His own eyebrows lifted. But I was just getting started. "We bought that sucker on e-bay and if you want to borrow it, I'll trade you cars one day and you can push the button."

He leaned his head back and laughed with me, admiring eyes crinkling in the corners. "Only if you leave the diaper bag in the car."

I smiled wickedly. "I don't use a diaper bag anymore. But don't you dare look in my purse." The miracle of getting to dinner on time meant that my purse still held one TowMater car, a tennis ball, the babysitter's cell phone number, the treasured mini-van keys, a grocery list, endless receipts, and a bottle of Childrens chewable Motrin.

This older man who has never had children, but who mentored my husband many years ago, commented, "You seem happy."

"I am."

We talked about cars, the military, how great Gil is, what to order off the menu... It was a wonderful evening with three-syllable words and steak knives, things I'm not accustomed to at dinner. More importantly, in this fancy room full of suits, ties, and high heels, I felt no need to impress, or lie about how perfect my juggling act is. Carefully avoiding the other extreme, there also wasn't a squirming under my own roles, a need to downplay what I do. Simply put, it was nice.

The struggle for identity and transparency is an ongoing one around here. Daily, as I am tempted to inflate over an accomplished to-do list or a happy child, I am reminded that these things don't define me, don't encapsulate all that I am, but I can still embrace this mothering thing with joy. An easy thing to do these days.

There are many hats we all wear, many roles we play. I rejoice in the perfect equipping for those roles that God gives, and rest in them too.

Rejoicing and Resting in Him,
Karen

Wednesday, September 22, 2010

Miscellaney

An assortment of links, a mishmash, a hash, a pastiche, a collection, if you will. (Thank you, Mr. Thesaurus.)
  • If you are feeling crafty, Cathe has a great idea (if I had a nickel for every time I said that...) to enlarge funny household items and use them in your home decor. Too bad I don't have a color printer anymore. If you feel so inclined to make me a few of these, I'll humbly receive them.

  • If you aren't feeling particularly crafty but your children are, I have THE website for you: http://www.thetoymaker.com/. It'll cost you a few calories to press print and hand the kids some scissors and glue sticks, but after that, you're golden. My kids spent hours this week working on paper toy projects. Around our house, you will find these well-loved creations, and you might even find my own attempts scattered about.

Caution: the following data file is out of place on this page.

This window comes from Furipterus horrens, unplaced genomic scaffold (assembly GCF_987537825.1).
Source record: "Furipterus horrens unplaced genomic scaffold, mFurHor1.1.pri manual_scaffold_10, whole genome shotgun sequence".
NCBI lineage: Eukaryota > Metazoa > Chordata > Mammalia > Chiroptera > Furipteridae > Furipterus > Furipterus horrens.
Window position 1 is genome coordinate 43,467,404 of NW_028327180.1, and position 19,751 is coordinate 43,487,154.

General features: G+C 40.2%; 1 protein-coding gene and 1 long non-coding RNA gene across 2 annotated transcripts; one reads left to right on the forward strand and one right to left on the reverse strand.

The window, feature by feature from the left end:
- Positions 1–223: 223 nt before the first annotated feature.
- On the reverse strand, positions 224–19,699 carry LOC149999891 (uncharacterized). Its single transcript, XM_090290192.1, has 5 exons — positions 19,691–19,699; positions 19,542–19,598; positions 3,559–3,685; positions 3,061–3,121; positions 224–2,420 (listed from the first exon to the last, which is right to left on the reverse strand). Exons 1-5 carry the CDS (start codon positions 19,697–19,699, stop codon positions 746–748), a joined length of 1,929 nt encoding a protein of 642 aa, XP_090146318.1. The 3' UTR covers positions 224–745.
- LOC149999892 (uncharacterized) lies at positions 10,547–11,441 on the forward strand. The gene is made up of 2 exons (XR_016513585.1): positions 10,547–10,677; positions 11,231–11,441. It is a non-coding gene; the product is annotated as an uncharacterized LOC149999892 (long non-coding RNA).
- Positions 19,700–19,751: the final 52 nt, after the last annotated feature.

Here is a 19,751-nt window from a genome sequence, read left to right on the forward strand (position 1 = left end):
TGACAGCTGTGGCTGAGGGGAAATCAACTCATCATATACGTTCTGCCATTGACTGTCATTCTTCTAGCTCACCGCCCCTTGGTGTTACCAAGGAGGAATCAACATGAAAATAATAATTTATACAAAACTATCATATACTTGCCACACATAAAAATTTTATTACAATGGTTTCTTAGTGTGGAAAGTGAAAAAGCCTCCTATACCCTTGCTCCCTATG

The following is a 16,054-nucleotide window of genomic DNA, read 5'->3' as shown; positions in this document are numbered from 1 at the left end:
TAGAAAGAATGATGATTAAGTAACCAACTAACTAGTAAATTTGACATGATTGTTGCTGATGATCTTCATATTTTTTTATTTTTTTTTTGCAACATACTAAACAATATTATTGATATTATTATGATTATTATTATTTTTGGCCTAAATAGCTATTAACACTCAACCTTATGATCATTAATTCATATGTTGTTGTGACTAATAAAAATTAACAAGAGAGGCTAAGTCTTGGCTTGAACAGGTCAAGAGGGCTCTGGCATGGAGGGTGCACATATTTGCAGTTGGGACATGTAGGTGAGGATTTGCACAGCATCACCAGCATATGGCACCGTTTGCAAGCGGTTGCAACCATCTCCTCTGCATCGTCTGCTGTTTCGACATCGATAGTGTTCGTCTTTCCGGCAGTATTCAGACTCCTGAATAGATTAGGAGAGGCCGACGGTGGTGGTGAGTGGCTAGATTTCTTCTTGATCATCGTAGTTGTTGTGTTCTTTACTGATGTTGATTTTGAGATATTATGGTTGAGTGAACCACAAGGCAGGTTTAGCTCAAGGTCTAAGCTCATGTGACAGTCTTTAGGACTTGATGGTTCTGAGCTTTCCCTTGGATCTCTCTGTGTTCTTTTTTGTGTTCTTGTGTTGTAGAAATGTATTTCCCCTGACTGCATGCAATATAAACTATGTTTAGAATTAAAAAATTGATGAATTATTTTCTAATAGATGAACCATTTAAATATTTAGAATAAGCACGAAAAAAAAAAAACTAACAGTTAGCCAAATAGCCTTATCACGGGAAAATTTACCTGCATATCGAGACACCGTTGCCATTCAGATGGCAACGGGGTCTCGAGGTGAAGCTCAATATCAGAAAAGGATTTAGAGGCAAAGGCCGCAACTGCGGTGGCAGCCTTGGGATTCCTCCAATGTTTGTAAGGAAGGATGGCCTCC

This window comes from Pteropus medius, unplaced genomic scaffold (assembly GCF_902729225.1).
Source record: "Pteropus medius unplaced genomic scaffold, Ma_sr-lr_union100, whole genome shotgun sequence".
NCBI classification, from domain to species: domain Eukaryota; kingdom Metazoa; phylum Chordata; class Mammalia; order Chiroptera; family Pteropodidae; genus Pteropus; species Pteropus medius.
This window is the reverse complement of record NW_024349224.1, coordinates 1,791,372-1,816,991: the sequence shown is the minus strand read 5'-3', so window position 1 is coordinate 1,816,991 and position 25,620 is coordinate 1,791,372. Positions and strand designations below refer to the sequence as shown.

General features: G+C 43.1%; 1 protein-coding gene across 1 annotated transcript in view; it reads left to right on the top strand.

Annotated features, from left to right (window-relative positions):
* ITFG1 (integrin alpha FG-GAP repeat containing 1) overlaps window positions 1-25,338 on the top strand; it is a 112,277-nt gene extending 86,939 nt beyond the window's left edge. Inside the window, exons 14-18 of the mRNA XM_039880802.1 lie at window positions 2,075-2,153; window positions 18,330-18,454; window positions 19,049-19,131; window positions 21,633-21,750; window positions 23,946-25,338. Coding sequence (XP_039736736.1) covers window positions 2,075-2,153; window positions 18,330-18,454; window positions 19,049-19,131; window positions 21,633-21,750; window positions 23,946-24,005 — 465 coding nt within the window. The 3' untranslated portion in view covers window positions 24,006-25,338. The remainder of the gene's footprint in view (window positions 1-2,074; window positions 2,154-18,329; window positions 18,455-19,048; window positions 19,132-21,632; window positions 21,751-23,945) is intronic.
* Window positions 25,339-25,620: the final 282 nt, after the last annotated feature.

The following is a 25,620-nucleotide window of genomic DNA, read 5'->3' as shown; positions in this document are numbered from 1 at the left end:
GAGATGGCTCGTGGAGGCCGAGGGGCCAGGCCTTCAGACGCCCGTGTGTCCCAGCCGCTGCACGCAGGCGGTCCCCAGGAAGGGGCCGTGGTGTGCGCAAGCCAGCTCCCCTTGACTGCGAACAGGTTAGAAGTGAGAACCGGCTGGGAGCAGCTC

• If you aren't feeling crafty, but you want to use brain cells while also engaging your children, check out this website dedicated to teaching children the fine art of playground clapping. Fun, fun!
  • If I haven't found you a link yet, perhaps you should just go put your feet up and sip a cup of coffee. To do that, first get your little ones going on this site (My two- and three-year olds call it the "clicking game" and love to explore.). Get your older ones going on one of my new favorites, this FREE website that teaches phonics with great games, books, activities, and tons of other resources. It's a new favorite around here, thanks to freelyeducate.com for sharing the link.

  • If you want to shop, I would like a few of these. It's almost enough of a reason to quit home schooling, just so I could leave messages on little talkatoos strapped to kids' backpacks.
  • If you're looking for something a bit more spiritual, I have a quick read here with Heather-Hendricks-from-Texas-but-now-in-Haiti-because-then-her-name-could-be-Heather-Hendricks-of-Haiti and what could be cooler than that? Or if you want another, here's Eric's article, titled "The Myth of the Lukewarm Christian." Fantastic stuff here.
  • If you have been on Facebook, you've already seen this video, I'm sure. If not, it's worth watching. (Please note that the quotation at the end of the video is not a Bible verse, but it is appropriate!) How can we not be moved when armed forces surprise their families with homecomings? Enjoy. And get a box of tissues.

Tuesday, September 21, 2010

Buoyed and Beckoned

The smells didn't bother me - antiseptic, urine, and cafeteria all intermingled.

Neither did the bald man moaning from his wheelchair next to the wall. My teenage girlfriend seemed a bit squeamish, but I had grown up around convalescent homes. For once in my adolescent life, I knew what I was doing. She, on the other hand, carried a grocery bag of goodies, all intended for her ailing great-grandmother, with a white-knuckled grip that spoke volumes.